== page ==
American College of Physicians

Related Internal Medicine Articles:

Annals publishes annual updates in internal medicine
Annals of Internal Medicine, the flagship journal of the American College of Physicians (ACP), has published summaries of the most important medical studies published in 2016 in the fields of general internal medicine, cardiology, hematology, endocrinology, gastroenterology and hepatology, rheumatology, and perioperative, pulmonary, and geriatric medicine.
News from Annals of Internal Medicine April 7, 2015
In the next issue of Annals of Internal Medicine are: Weight Watchers and Jenny Craig come out on top among commercial weight loss programs; Physical therapy as effective as surgery for lumber spinal stenosis; and Leading internists call for more thoughtful use of CPR.
News from Annals of Internal Medicine March 31, 2015
Articles include: USPSTF reviews evidence to update recommendations on iron supplementation and deficiency screening in pregnant women; New hep C treatments are cost-effective for some patients, yet may exceed insurers' willingness to pay.
News from Annals of Internal Medicine March 24, 2015
The US Preventive Services Task Force concludes that the current evidence is insufficient to recommend for or against screening for thyroid dysfunction in nonpregnant, asymptomatic adults.
News from Annals of Internal Medicine Feb. 10, 2015
Using Lung Imaging Reporting and Data System (Lung-RADS) criteria developed by the American College of Radiology to interpret low-dose CT lung screening results may reduce false positives compared to the National Lung Screening Trial, but the trade-off is reduced sensitivity, according to an article published in Annals of Internal Medicine.
News from Dec. 23, 2014, Annals of Internal Medicine
The Dec. 23, 2014, issue of Annals of Internal Medicine includes 'Blood pressure drugs likely to prevent stroke and death in patients with mild hypertension' and 'Task force reviews evidence to update blood pressure screening recommendations.'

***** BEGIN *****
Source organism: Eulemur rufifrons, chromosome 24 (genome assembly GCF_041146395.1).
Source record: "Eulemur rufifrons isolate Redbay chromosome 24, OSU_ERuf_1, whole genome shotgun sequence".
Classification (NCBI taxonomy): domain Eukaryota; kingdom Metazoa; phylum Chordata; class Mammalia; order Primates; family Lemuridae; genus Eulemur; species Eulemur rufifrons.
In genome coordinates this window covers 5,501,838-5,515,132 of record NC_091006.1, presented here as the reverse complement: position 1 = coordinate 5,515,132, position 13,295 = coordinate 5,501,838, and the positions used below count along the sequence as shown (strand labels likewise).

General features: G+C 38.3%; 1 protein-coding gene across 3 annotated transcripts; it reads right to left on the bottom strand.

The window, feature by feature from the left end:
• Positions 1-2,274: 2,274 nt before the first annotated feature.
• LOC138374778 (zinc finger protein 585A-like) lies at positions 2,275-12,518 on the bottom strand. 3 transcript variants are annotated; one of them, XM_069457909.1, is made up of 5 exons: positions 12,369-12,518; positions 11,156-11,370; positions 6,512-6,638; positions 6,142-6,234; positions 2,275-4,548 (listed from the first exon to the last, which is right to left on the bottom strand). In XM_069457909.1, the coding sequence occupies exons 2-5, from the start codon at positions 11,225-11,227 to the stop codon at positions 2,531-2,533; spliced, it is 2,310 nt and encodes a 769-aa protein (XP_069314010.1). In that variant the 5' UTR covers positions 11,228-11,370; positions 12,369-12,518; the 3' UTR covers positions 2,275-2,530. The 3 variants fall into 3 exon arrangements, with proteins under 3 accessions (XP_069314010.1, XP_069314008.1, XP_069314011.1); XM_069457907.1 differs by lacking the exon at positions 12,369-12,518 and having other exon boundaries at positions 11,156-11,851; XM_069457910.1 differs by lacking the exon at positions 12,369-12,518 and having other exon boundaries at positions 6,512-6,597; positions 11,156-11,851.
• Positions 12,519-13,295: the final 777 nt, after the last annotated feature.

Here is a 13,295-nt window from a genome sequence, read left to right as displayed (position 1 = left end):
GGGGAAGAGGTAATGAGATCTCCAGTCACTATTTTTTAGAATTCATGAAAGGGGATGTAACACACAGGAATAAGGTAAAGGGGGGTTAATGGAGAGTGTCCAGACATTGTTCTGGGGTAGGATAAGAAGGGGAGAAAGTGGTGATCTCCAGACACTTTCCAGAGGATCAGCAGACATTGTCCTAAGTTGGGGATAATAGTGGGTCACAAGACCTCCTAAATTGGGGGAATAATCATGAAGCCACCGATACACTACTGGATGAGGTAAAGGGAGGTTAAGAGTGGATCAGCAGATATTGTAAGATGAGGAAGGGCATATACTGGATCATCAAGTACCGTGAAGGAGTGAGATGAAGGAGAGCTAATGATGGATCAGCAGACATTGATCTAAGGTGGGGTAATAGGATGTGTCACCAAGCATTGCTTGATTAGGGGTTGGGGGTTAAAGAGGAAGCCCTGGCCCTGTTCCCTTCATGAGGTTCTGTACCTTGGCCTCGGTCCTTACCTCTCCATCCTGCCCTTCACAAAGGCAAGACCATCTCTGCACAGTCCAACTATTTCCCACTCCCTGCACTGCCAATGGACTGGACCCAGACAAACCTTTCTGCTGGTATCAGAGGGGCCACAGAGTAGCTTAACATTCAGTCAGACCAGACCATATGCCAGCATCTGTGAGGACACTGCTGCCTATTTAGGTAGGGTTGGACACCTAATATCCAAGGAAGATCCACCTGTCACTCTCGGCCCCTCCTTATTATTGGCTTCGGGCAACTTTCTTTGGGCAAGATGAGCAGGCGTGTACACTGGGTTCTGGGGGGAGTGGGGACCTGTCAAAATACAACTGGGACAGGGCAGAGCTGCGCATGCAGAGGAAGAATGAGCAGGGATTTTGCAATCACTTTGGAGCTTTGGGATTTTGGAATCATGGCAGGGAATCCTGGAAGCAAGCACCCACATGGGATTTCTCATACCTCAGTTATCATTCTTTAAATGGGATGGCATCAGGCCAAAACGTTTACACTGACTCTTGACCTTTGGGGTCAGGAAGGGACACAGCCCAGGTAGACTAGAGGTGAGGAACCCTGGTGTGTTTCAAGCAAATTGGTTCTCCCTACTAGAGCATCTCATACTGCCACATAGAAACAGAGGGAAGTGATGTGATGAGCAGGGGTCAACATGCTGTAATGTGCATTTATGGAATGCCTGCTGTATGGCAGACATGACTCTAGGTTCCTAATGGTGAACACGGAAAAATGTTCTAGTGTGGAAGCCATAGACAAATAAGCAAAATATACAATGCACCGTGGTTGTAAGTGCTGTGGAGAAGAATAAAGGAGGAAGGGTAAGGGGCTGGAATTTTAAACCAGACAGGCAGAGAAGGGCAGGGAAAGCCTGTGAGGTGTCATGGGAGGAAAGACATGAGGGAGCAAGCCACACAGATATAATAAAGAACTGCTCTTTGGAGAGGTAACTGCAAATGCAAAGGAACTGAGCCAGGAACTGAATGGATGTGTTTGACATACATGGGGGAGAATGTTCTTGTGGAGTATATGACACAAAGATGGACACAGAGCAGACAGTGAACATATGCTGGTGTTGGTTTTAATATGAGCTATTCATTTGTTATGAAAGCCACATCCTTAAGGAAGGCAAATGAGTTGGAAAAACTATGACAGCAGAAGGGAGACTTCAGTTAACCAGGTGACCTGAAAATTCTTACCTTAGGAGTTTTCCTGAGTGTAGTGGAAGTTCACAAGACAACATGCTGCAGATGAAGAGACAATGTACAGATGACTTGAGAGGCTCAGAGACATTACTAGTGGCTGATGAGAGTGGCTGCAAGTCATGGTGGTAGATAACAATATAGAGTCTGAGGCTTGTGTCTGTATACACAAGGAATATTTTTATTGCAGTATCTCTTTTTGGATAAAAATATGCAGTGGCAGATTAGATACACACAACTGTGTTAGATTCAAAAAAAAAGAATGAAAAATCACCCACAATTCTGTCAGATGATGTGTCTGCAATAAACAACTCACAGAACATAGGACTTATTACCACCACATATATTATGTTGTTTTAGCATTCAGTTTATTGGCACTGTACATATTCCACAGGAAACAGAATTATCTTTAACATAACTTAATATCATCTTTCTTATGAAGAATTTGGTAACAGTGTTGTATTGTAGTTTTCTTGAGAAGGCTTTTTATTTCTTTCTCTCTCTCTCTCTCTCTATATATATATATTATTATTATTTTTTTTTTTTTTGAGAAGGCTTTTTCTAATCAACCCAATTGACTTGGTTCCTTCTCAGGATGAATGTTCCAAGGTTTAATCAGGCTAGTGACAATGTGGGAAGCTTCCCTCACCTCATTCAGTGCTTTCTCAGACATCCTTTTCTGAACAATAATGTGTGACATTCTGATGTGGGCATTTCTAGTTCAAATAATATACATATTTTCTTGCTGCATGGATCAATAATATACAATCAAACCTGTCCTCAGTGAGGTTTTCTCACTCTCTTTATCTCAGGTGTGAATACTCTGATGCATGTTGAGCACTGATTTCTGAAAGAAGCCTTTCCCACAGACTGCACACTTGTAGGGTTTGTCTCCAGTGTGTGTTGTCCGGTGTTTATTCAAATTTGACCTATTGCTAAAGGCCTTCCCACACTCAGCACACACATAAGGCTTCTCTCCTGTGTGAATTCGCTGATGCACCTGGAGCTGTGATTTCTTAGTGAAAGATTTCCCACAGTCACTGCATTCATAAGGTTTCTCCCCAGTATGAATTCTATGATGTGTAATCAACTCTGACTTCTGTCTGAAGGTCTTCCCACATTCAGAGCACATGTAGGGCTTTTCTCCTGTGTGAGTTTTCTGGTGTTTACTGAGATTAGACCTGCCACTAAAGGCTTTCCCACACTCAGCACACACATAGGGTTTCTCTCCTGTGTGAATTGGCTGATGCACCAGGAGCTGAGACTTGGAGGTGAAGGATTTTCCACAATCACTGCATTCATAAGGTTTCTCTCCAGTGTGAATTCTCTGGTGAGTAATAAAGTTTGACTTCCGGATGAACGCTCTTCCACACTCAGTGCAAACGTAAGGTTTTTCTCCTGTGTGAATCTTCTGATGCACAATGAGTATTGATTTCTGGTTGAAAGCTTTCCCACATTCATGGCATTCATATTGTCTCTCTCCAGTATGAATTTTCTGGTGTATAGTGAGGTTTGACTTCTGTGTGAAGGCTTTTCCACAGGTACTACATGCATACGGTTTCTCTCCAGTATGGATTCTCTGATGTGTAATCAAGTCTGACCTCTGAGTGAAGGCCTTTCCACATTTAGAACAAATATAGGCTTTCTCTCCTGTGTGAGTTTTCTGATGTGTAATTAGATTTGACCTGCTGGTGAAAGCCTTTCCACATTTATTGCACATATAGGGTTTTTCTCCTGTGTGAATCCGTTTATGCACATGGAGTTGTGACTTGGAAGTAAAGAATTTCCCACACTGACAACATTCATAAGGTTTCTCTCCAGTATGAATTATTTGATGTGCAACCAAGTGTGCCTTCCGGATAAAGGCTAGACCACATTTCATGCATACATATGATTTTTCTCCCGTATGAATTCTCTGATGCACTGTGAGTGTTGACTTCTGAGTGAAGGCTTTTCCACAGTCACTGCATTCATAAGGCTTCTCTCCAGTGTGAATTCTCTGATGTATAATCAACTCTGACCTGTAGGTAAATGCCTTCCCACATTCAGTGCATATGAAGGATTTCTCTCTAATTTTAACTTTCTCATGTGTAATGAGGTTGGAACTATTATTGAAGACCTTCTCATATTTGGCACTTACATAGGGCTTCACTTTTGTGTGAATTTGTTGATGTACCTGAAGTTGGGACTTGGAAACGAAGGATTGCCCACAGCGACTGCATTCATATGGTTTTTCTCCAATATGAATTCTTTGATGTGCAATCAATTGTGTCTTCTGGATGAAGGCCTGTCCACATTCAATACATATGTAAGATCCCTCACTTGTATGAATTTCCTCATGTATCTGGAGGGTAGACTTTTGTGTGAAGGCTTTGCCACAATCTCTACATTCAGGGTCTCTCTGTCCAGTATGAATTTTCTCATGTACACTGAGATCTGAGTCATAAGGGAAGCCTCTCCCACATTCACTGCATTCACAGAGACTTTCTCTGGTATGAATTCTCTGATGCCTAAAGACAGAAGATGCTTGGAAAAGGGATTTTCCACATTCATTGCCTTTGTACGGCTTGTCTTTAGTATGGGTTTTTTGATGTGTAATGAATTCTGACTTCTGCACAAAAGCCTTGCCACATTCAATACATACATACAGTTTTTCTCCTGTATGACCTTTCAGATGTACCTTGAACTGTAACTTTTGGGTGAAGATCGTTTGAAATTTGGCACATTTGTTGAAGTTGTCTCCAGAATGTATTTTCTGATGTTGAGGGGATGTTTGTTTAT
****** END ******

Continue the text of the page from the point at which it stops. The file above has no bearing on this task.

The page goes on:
News from Dec. 16, 2014 Annals of Internal Medicine
This issue of Annals of Internal Medicine includes: 'Earlier detection could close the race gap on colon cancer deaths'; 'Emphysema on CT an important independent risk factor for death'; and 'Patient feelings about consent for use of personal medical data: It's complicated.'
News from Annals of Internal Medicine Dec. 8, 2014
This week's issue includes: 'Breast density notification laws substantially increase costs yet save few lives' and 'Institute of Medicine 'Dying in America' report sparks discussion and debate.'
News from Annals of Internal Medicine Dec. 2, 2014
This week's issue includes: 'Better glucose control in midlife may protect against cognitive decline later in life,' 'Patient zip code influences rehospitalization risk, regardless of hospital characteristics,' 'ER visits and costs may go down when physicians share patient health information, and 'Geographical variation in use of cancer-related imaging does not reflect overuse.'
News from Annals of Internal Medicine Supplement
The US Preventive Services Task Force found insufficient evidence to assess the benefits and harms of screening for vitamin D deficiency in asymptomatic adults.

Related Internal Medicine Reading:

Best Science Podcasts 2019

We have hand picked the best science podcasts for 2019. Sit back and enjoy new science podcasts updated daily from your favorite science news services and scientists.
Now Playing: TED Radio Hour

Climate Crisis
There's no greater threat to humanity than climate change. What can we do to stop the worst consequences? This hour, TED speakers explore how we can save our planet and whether we can do it in time. Guests include climate activist Greta Thunberg, chemical engineer Jennifer Wilcox, research scientist Sean Davis, food innovator Bruce Friedrich, and psychologist Per Espen Stoknes.
Now Playing: Science for the People

#527 Honey I CRISPR'd the Kids
This week we're coming to you from Awesome Con in Washington, D.C. There, host Bethany Brookshire led a panel of three amazing guests to talk about the promise and perils of CRISPR, and what happens now that CRISPR babies have (maybe?) been born. Featuring science writer Tina Saey, molecular biologist Anne Simon, and bioethicist Alan Regenberg. A Nobel Prize winner argues banning CRISPR babies won’t work Geneticists push for a 5-year global ban on gene-edited babies A CRISPR spin-off causes unintended typos in DNA News of the first gene-edited babies ignited a firestorm The researcher who created CRISPR twins defends...